- My LS
Justice isn't being served
As lawyers, we are really good at talking about "access to justice". I have used that phrase countless times over the past few years.
We are all passionate about justice. Yet we struggle to persuade the media and politicians that it is something the public cares about. There is a real risk that the phrase has become an abstract concept disconnected from the day-to-day reality of people's lives.
If we want to win the arguments about justice, we have to get smarter at explaining to people what it means in relation to their day to day lives, and why they should care as deeply as we do that access to justice in this country is under threat, as Supreme Court Justice Lord Wilson said in September 2018.
There is no one approach that will engage people. But there are reasons why people, whatever drives them, should care about access to justice.
Some people are driven by empathy for others. They are relatively easy to reach. We only need to describe the people we help, and they will support us: the people fleeing domestic violence, the families living in squalor, the harassed parent arrested for theft after distractedly putting something in their bag.
When you will need legal advice, or a lawyer
Others may be less convinced about the need for legal aid unless they can imagine the scenario where they might need it. Many people cannot imagine they would ever be arrested, but suppose:
- They were involved in a fatal road accident and accused of causing death by careless driving?
- What if a burglar broke into their home and they tackled the burglar, causing them a serious injury?
There are circumstances where anyone could find they need civil legal aid.
- What if you went in for an operation and ended up in a worse condition because of clinical negligence?
- What if you were unfairly sacked?
- What if you became disabled and needed long-term care which your local authority refused to provide?
Despite all these arguments, however, a lot of people will be concerned about any public spending at a time of austerity. There are many demands on taxpayers' money. Why should this be a priority for whatever money is available? Here too we have really strong arguments.
Legal aid for early advice saves money
The first point is that legal aid can nip problems in the bud. If you provide someone with a small amount of advice on their housing benefit problems, it can prevent the rent arrears spiralling out of control.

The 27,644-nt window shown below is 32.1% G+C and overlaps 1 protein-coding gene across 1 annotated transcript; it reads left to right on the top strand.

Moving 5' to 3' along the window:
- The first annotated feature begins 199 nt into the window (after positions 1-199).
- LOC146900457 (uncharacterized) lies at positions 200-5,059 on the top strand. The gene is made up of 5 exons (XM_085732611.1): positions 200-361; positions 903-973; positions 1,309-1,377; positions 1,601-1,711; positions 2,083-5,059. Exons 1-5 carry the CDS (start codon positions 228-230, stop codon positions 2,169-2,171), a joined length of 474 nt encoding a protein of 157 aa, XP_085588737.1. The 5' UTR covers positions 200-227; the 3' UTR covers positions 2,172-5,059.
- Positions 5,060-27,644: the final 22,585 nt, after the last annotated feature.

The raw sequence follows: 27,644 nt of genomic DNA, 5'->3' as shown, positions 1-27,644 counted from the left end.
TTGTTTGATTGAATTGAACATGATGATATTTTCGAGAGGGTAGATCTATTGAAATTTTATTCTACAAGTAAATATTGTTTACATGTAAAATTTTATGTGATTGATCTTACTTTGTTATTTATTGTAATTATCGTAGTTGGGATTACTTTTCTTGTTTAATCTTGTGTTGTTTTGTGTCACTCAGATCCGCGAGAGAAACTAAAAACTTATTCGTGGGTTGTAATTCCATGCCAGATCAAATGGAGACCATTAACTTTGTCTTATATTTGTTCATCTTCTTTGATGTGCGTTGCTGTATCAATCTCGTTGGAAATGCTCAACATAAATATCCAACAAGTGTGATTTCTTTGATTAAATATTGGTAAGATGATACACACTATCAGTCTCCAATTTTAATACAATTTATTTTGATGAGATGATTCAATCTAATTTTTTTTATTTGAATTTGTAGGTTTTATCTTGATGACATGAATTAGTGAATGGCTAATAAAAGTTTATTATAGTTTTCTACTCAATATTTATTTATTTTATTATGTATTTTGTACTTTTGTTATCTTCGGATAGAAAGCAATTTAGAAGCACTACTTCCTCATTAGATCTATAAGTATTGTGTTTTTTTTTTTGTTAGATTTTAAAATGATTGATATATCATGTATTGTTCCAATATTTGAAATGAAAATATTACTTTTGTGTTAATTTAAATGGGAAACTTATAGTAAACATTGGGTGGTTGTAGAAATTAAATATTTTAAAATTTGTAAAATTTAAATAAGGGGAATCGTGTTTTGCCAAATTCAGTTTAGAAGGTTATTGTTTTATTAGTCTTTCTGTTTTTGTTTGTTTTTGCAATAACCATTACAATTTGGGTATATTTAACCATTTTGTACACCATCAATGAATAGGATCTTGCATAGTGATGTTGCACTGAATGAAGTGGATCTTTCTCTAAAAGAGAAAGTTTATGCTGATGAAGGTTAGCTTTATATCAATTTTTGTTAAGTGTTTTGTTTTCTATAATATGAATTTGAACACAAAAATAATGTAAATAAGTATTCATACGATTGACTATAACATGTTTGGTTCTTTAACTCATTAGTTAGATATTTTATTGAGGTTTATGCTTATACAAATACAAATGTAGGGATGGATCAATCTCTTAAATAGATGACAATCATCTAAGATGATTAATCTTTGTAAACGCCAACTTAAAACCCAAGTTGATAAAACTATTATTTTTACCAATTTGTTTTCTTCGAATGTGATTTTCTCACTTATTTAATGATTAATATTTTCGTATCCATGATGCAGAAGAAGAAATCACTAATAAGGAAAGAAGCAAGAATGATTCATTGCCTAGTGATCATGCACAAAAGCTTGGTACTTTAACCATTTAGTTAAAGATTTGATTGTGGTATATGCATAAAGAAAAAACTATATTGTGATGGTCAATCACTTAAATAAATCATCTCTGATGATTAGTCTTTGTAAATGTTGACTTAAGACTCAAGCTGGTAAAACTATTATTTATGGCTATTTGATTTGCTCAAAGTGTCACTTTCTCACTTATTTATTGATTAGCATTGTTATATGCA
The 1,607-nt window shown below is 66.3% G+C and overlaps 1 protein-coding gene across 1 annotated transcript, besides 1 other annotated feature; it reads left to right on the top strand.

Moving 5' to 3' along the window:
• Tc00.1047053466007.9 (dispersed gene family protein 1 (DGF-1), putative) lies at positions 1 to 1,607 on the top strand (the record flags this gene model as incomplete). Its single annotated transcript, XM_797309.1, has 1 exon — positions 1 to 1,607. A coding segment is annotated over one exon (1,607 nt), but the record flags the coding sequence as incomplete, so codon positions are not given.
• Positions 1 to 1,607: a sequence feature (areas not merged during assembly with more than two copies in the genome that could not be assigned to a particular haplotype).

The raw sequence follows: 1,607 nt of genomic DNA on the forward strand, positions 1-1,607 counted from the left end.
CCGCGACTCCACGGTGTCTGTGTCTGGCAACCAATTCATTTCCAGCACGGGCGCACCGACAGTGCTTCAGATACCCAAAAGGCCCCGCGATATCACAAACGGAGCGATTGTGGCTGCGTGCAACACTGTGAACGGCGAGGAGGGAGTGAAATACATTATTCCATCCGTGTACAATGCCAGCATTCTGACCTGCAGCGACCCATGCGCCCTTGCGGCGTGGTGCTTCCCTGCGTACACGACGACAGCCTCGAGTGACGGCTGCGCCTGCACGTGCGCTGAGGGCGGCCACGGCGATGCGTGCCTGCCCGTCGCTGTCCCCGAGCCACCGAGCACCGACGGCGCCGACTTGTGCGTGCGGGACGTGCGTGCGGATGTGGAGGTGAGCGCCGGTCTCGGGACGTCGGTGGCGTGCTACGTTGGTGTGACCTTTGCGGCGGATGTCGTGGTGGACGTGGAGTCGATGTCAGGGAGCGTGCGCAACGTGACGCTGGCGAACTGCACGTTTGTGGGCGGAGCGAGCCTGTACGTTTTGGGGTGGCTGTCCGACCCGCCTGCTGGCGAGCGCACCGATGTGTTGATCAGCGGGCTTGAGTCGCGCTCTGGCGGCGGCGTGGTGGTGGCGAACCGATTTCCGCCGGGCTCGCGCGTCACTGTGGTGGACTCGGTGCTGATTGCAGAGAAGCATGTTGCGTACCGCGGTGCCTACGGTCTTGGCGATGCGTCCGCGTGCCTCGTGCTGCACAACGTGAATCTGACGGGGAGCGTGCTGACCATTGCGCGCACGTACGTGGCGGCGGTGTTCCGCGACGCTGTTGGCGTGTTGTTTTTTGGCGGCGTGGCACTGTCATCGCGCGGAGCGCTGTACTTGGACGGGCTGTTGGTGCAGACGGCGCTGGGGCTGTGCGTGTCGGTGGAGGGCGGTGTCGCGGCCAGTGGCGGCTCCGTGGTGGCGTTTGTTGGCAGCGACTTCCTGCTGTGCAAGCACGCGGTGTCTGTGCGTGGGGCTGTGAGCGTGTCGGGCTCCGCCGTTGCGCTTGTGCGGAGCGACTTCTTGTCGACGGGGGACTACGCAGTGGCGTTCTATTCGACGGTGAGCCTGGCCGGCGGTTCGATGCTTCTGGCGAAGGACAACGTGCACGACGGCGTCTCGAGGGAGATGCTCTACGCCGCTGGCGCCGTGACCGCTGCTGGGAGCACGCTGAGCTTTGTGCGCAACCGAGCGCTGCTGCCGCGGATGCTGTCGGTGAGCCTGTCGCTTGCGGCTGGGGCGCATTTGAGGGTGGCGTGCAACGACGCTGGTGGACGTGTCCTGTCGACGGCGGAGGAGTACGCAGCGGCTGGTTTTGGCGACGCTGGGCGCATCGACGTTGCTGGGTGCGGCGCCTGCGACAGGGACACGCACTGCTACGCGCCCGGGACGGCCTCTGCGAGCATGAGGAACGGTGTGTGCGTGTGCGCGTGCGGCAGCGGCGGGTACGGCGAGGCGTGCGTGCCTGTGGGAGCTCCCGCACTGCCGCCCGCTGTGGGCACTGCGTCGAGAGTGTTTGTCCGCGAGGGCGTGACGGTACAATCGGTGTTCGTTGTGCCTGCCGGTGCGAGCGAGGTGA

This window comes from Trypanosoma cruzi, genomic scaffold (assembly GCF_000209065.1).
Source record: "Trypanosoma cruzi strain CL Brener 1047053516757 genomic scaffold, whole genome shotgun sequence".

This means the local authority is spared having to spend public money taking the tenant to the courts which also run on public money, resulting in the family being homeless and causing them to have to rely on a whole host of further public budgets.
Litigants in person
Secondly, without legal aid, those with disputes will often end up as litigants in person. When this happens in the civil and family courts, the effect is that people are more likely to issue proceedings rather than negotiate a settlement.
Hearings take longer, with knock-on consequences for the other side in their own case and everyone else who is waiting for a hearing. Cases are more likely to go to a fully contested final hearing, because the parties are unable or unwilling to reach their own agreement to settle.
In the criminal courts, defendants in person will struggle to understand the proceedings. They may enter an inappropriate plea – pleading guilty when in fact they have a defence, or pleading not guilty when an early guilty plea would have been the right course for them.
Hearings in these cases will also take much longer than those where the defendant is represented. There are also adverse consequences for victims and witnesses, who may face being cross-examined by the defendant in person.
Thirdly, there is a growing body of evidence that a failure to address people's social welfare law problems leads to them relying more heavily on the NHS, suffering from stress and anxiety. The costs of the additional GP appointments and prescriptions for anti-anxiety medication are highly likely to outweigh the cost of providing a little bit of social welfare law advice to people.
There is a broader societal issue at stake here. As a growing number of people find that they can't get justice through the official channels, there is a risk of more and more people taking the law into their own hands.
It is a risk the government itself recognised in its impact assessment when it introduced wide-ranging legal aid cuts in 2013. If trust in the justice system breaks down, the rule of law will be replaced by the rule of the mob, or of might is right. And which of us can be confident that we would not be the losers if that were to happen?
If we are going to win this argument, we need to break out of our bubble, stop talking just to ourselves and the already converted, and explain clearly to the public why justice should be important to every single one of them.
Views expressed in our blogs are those of the authors and do not necessarily reflect those of the Law Society.
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